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UMass Boston's independent, student-run newspaper

The Mass Media

The Mass Media

The Mass Media

There’s something missing at UMass Boston

One thing that has always bothered me about UMass Boston is the somewhat limited course selection that we are stuck with. It’s not the subjects of the courses that are offered—most of our professors offer some really fascinating and niche courses, tying into their own expertise. This is actually one of my favorite things about being a student here. It’s really the lack media production course options that I lament every time I register for classes.

Our campus is home to an independent, student-run newspaper—you’re reading it now. Our communication program is very good—shoutout to Professor Camille Martinez for her amazing Environmental and Intercultural Communication courses, and to Professor Jennifer Gregg for her unflinching support of her students. We even have a pretty well-funded music program with some amazing sound-proof practice studio rooms.

Yet, for some reason, we have no journalism major. We also have no communications major—technical audio/visual production, as opposed to the singular “communication,” meaning media studies. Similarly, our film major focuses on cinema studies, not production. And our radio station, WUMB, is a folk, blues and bluegrass channel with no room for student-run programs or DJs. The variety is very limited, and there is no straight-talk radio.

Why? UMass Lowell has a student radio station. So does UMass Amherst—and UMass Dartmouth has a radio station that isn’t student-run, but at least broadcasts some talk programs featuring campus issues—something that WUMB refuses to do. All of them have a wide variety of genres and include talk programs. Amherst has a journalism major, and Lowell offers it as a minor. Both of them have media production majors as well.

This is just another way that UMass Boston sits well behind the other UMass campuses. It seems particularly insane to me that Boston’s premiere public university—a university that prides itself so much on its supposed cultural richness—doesn’t have any student radio programs. This is Boston for Pete’s sake; we’re nationally recognized as a radio hub. And in an era where college radio is rapidly dying, Boston still shines.

Now, don’t get me wrong, I do like WUMB. Not only is their programming right up my alley, but they are thankfully and graciously willing to help students with projects and work-related content production. Jason Moburg was super excited when I came to him last year, requesting the occasional use of their studio to record a podcast for the William Joiner Institute of War and Social Consequences.

They even offer internship-type opportunities for students who want to learn the ropes, and I have found them very willing teachers. But while I love their programming, I know most students don’t care about folk, blues and bluegrass—and I most definitely do not like that they reserve no space for student DJs with their own shows, like almost every other college radio station in the greater Boston area.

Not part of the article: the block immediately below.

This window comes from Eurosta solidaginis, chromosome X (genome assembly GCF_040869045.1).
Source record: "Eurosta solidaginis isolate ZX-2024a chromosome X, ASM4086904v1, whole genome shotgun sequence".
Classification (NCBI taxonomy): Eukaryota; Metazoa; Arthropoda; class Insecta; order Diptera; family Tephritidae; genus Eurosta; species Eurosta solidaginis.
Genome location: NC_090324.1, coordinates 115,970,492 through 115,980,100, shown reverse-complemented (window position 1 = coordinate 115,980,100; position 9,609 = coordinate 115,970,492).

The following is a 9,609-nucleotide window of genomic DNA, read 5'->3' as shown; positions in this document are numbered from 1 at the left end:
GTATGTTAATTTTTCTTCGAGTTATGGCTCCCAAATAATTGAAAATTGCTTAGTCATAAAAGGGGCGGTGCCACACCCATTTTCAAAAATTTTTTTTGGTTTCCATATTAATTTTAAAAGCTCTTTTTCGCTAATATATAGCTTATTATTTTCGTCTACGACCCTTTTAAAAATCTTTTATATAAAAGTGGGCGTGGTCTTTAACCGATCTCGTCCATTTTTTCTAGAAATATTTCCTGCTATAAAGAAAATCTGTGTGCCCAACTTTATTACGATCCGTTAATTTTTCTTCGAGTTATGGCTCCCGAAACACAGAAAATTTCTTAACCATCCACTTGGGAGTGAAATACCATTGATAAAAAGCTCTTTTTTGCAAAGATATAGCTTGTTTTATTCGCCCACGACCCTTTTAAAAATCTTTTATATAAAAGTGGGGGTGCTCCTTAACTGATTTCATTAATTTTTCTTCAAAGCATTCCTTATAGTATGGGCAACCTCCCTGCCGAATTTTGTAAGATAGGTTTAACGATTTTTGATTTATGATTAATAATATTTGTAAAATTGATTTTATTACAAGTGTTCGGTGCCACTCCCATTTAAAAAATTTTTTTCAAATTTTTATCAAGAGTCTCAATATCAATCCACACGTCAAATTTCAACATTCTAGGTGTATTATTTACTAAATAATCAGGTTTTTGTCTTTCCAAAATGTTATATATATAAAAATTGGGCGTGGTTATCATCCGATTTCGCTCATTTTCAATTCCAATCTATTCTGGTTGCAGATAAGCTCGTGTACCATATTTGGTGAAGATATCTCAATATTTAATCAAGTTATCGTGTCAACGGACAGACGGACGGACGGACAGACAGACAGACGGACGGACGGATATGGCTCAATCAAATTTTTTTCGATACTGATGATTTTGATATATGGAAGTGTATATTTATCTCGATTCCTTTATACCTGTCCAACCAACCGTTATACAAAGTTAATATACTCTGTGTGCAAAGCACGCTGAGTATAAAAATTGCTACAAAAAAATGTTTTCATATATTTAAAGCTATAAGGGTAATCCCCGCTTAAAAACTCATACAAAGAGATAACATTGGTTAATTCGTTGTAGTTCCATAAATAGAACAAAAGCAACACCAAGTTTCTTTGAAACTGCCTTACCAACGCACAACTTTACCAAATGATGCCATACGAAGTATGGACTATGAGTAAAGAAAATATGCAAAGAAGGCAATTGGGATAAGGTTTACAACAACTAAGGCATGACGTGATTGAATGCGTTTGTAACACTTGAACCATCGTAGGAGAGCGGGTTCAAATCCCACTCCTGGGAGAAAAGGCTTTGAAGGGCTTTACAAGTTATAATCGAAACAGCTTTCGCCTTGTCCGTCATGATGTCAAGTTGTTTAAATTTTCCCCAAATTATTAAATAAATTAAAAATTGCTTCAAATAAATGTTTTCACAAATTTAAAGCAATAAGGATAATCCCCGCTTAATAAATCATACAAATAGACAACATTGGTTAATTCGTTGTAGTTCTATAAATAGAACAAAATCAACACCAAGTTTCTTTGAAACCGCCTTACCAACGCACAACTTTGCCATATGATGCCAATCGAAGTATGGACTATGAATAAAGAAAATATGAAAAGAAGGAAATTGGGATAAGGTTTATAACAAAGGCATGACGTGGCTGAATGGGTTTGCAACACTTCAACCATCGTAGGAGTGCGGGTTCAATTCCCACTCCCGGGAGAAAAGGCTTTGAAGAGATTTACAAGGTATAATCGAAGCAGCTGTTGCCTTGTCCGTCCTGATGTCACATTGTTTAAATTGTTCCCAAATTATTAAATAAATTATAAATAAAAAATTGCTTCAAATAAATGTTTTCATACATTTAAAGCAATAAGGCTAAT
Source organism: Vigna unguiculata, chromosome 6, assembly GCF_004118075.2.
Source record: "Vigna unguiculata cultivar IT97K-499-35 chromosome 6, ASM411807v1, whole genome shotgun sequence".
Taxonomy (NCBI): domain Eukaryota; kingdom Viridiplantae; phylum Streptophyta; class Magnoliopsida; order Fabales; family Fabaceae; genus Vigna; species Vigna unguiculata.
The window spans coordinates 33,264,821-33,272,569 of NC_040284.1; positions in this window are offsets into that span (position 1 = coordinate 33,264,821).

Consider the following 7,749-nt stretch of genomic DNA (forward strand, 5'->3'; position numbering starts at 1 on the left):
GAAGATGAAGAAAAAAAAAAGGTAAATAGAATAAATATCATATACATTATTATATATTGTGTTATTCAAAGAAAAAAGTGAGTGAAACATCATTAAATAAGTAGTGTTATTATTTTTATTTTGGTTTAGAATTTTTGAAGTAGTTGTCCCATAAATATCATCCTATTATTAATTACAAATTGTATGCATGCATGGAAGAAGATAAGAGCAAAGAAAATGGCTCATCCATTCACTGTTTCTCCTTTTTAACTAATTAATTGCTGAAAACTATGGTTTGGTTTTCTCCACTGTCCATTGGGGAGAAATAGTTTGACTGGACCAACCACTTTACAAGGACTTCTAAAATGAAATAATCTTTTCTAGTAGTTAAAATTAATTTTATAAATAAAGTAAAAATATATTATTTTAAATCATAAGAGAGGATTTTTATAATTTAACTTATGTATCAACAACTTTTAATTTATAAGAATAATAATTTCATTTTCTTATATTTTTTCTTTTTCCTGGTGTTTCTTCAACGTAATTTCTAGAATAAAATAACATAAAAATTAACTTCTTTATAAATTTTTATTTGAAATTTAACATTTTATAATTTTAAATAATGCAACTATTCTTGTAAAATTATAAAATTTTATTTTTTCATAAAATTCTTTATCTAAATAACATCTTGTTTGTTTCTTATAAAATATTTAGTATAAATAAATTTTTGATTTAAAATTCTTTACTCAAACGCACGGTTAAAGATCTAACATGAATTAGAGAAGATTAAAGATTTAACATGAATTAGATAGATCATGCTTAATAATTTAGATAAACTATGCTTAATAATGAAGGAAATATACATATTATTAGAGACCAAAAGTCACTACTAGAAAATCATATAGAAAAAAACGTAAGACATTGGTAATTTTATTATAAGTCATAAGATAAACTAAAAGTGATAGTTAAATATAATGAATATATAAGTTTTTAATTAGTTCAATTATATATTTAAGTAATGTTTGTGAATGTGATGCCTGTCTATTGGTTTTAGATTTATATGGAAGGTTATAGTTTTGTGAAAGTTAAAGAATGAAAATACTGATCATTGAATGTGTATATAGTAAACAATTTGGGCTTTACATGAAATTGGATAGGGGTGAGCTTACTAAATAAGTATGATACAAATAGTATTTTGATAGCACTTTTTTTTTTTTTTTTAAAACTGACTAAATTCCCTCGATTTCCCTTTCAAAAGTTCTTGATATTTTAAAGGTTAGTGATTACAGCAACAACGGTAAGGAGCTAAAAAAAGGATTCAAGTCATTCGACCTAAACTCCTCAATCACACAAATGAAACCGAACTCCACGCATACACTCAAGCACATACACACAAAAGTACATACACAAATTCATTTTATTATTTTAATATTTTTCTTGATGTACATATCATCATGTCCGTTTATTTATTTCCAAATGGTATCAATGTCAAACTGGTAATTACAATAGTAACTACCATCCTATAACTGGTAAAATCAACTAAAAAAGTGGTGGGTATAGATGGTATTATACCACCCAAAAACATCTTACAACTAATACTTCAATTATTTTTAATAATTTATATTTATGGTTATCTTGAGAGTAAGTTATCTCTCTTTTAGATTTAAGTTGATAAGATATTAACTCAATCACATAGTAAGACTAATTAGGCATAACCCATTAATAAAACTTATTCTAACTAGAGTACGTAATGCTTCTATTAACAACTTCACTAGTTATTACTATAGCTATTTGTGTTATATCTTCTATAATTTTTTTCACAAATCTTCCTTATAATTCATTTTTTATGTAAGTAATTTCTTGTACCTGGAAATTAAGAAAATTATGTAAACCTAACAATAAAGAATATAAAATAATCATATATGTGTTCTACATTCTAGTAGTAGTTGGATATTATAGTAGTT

What really ticked me off, and inspired me to finally write this article, was when they refused to air a short segment from the Classified Staff Union out of fear that their donors—they are funded significantly through donations—would object. It seems to me, as I told them myself, that those who donate to a station that describes itself as a “UMass Boston community service” would be happy to support a short segment that spreads awareness of UMass Boston issues.

But as I mentioned before, the radio station situation is not the only shortcoming. How does Boston’s premier public university not have a journalism major? I just don’t get it, especially as I sit here in the office for The Mass Media —a production that the university should be very proud of, and support through academics.

It’s honestly embarrassing, considering that journalism is a really crucial part of most universities, and a crucial aspect of social justice—again, something that UMass Boston supposedly prides itself on. The fact that an ‘anti-racist’ and culturally sensitive university isn’t preparing its students to be a better part of representing marginalized communities in the news is laughable.

Similarly, UMass Boston should absolutely be preparing students to help shape the cultural landscape through TV, film, radio, podcasting and more, with a communications and media production department. The fact that we don’t is an absolute shame and an oversight. We need to step up our game.

I understand that we have limited resources and funding. But it seems to me that these programs are a no-brainer and should take a significant priority. For example, revamping our radio station’s programming is something that really should not cost much at all. I don’t think they would lose nearly as many donors as they seem to think they would, and new ones would surely pop up.

Now, admittedly, I’m not entirely sure what students can do to push for these things. Making the issue heard is about the only thing I can think of. Talk to your advisors about how disappointed you are that there are no communications, media production or journalism majors. Attend the Campus Update meetings and make these complaints directly to the chancellor. Reach out to WUMB and express your disappointment that they do not offer student programming.

My pie-in-the-sky hope is that UMass Boston will recognize this significant oversight and ask the state to provide more funding for such programs. I think it is well worth it, and well within the Massachusetts’ budget if properly allocated. Failing that, the administration simply needs to figure out how to do it themselves. As the old saying goes—where there’s a will, there’s a way.

About the Contributor
James Cerone, Opinions Editor